Halloween’s Dubious History and Urban Myths

by | Oct 28, 2016 | News | 0 comments




Halloween has origins that can be traced back about 2,000 years to the Celtic New Year. The ancient festival of Samhain (pronounced “SAH-win” or the Gaelic “SOW-een”) was the Celtic festival that marked the “New Year”, the end of the harvest year and the start of winter. Samhain traditionally involved rituals of divination since this was the time when the “veil” between the human world and the otherworld became blurred allowing communication between the worlds of the living and the dead. Some of these divinatory rituals survived in the form of games like “snap-apple” and “bobbing for apples” when, during their 400-year reign, two Roman festivals were combined with Samhain. The first festival was Feralia, a day in late October when the Romans commemorated the passing of the dead. The second was a day honoring Pomona, the Roman goddess of fruit and trees. Which partly explains the rituals and games involving apples.

These ancient Celts lit bonfires and wore costumes to ward off roaming spirits. Another practical reason for these fires could have essentially been warmth and light since the end of October was cold and dark. Though, you must admit, a fire is the traditional setting for telling stories or sharing oral histories. During the papacy of Pope Gregory III, in the eighth century, November 1st was designated as All Saints’ Day, a time to honor all saints and martyrs, incorporating some of Samhain’s traditions. By the ninth century, Christianity’s influence had spread to the land of the Celts, gradually blending with the older Celtic rites to eventually morph into All Hallows Eve and then finally our own, very American, Halloween.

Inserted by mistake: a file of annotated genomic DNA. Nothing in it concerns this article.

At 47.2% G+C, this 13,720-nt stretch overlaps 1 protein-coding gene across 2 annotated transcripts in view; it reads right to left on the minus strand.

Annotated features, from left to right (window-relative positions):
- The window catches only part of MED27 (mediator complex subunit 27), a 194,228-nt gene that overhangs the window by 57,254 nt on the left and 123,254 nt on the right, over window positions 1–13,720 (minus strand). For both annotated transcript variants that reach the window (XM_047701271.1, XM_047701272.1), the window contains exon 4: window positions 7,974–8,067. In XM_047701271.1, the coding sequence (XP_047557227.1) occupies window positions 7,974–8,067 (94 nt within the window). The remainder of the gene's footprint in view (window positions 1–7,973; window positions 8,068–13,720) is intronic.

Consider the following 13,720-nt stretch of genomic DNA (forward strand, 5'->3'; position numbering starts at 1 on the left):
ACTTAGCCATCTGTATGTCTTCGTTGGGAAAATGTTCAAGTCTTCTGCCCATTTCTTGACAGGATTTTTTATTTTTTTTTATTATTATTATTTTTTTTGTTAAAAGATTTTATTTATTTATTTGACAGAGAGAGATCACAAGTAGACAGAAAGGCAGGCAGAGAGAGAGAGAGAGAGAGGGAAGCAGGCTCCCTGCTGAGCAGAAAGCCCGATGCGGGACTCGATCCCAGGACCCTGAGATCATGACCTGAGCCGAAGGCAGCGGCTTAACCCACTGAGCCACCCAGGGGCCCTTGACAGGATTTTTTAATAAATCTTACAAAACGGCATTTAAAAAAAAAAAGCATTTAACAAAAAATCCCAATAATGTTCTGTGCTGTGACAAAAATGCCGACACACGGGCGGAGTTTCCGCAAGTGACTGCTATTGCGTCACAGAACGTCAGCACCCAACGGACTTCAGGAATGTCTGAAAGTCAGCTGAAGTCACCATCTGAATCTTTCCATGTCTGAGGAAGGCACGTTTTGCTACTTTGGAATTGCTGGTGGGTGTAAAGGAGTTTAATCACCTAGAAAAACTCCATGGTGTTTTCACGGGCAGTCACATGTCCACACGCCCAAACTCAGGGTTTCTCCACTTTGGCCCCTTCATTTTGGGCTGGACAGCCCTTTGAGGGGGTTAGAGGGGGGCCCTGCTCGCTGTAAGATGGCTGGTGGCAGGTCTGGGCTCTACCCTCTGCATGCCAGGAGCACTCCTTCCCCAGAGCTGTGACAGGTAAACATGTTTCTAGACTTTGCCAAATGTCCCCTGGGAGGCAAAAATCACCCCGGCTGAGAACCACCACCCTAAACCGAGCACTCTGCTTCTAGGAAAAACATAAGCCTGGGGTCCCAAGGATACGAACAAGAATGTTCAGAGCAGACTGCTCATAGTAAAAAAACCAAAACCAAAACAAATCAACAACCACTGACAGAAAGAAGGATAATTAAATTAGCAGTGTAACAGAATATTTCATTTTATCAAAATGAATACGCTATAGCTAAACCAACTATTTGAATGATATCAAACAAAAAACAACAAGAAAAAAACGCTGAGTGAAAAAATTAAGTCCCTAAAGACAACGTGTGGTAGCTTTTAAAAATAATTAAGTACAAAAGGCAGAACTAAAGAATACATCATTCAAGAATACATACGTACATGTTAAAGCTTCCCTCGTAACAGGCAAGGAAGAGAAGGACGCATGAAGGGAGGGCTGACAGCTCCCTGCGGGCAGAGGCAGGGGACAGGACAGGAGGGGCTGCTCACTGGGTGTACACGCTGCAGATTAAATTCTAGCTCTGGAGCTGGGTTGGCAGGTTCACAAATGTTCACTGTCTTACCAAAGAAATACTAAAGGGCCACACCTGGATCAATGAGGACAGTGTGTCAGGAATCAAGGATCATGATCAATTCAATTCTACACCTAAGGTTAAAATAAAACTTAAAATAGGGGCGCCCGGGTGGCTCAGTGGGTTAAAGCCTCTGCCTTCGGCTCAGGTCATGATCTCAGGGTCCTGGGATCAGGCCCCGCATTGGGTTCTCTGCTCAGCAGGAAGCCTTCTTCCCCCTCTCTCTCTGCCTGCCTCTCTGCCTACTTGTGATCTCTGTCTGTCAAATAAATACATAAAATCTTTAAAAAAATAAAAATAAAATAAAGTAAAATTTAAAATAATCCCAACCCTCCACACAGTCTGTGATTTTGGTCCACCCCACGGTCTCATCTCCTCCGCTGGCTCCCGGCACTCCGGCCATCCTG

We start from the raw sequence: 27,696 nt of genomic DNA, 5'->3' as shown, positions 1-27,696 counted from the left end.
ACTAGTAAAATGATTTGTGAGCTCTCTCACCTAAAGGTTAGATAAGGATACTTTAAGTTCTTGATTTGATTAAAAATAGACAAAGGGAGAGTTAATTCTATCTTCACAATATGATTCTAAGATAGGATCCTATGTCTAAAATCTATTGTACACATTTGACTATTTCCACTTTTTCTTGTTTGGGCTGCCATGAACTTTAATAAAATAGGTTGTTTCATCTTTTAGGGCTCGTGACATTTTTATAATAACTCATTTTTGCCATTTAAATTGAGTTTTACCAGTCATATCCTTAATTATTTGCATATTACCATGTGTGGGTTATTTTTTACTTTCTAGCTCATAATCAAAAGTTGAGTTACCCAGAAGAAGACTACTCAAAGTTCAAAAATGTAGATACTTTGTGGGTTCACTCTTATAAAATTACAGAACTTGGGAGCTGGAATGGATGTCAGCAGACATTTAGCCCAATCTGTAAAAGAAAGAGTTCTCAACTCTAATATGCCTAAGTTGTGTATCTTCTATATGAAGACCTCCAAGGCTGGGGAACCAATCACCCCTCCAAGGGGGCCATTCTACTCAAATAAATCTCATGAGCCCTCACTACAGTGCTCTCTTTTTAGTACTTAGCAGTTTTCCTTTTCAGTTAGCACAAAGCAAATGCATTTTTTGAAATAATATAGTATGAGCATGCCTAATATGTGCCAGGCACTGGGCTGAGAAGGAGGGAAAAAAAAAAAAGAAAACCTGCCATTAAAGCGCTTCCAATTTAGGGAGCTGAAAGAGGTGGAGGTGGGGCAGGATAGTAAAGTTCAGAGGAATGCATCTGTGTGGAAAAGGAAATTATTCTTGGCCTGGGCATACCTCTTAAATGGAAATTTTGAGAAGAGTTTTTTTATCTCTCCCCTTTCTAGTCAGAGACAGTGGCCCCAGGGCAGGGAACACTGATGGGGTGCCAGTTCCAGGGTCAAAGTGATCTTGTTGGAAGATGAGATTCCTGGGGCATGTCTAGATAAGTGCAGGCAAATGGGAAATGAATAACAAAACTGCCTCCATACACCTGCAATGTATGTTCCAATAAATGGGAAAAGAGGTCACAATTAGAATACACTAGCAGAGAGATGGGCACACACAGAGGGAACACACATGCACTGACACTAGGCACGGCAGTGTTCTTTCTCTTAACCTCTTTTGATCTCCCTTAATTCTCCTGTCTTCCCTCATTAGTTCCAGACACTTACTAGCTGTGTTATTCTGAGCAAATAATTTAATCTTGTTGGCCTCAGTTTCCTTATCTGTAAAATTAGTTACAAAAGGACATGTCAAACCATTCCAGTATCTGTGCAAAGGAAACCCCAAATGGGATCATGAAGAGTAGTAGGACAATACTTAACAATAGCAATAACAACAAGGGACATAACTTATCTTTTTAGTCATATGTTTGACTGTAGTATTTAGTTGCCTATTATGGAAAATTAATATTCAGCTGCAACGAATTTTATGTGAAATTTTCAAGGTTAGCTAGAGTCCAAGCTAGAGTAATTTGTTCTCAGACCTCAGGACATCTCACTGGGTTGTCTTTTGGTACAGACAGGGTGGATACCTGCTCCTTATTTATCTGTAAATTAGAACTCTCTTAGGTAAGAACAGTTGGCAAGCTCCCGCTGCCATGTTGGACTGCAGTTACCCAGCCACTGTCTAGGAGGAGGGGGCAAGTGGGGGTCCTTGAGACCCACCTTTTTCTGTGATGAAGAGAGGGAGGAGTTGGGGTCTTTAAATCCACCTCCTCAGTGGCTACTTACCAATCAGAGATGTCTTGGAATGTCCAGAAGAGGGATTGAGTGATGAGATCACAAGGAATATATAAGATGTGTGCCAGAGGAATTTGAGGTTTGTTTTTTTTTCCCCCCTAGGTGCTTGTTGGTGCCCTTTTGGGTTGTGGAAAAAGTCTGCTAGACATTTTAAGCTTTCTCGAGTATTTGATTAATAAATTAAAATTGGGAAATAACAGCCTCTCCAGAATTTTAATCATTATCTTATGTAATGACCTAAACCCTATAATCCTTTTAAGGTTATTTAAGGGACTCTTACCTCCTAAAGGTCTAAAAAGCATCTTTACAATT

European immigrants brought their many varied rituals and customs with them as they crossed the ocean to the New World. There are very few accounts of Halloween in colonial times due in part to the large Protestant presence in the Northern colonies and their strict religious beliefs. Down in the Southern colonies, where there were larger and more diverse communities of European settlers, All Hallows Eve festivities mixed with Native American harvest celebrations creating our distinctly American version of Halloween. By mid-nineteenth century, Americans saw the rise of annual autumn festivities but Halloween was still not celebrated across the nation. With the influx of Irish immigrants fleeing the Potato Famine of 1846, Irish and English traditions helped popularize the celebration of Halloween nationally.

This Irish influence caused some evangelical Christians to wonder if the celebration of this holiday deeply rooted in pagan rituals was somehow satanic. This was far from the case since the Celts did not worship anything resembling the Christian devil or have any concept of its meaning. The Samhain festival had vanished long before the Catholic Church began their unsaintly persecution of witches in the 15th century. It is believed that trick-or-treating probably dates to the early All Souls’ Day parades in England. Poor citizens would beg for food and would receive “soul cakes” or pastries from families in exchange for their promise to pray for their dead relatives. The church encouraged this custom to replace the Pagan practice of leaving food and wine out for roaming spirits.

Did you know?

Americans plan to spend $2.5 billion on candy this year?

As America moved into the 20th century, Halloween began a transition from death and evil into a holiday more about parties for both children and adults. Bringing neighbors together within the community to focus on seasonal foods, games and festivities. This transition would see Halloween’s religious and superstitious overtones diminish almost completely. As with all things that become “Americanized”, Halloween brings in billions of dollars annually. Consumers are expected to spend over $8.4 billion dollars this year, up from $6.9 billion last year and $7.4 billion in 2014, making Halloween the country’s second largest commercial holiday.



Enjoy the festivities this October 31st but let’s not forget that this very Americanized holiday has traveled far and wide to become the Halloween we celebrate today. Check out our previous blog post to see our Halloween Special, valid through October 31st. Save some cash on a computer service and buy more candy for the kids.


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Halloween’s Dubious History and Urban Myths was last modified: November 2nd, 2016 by
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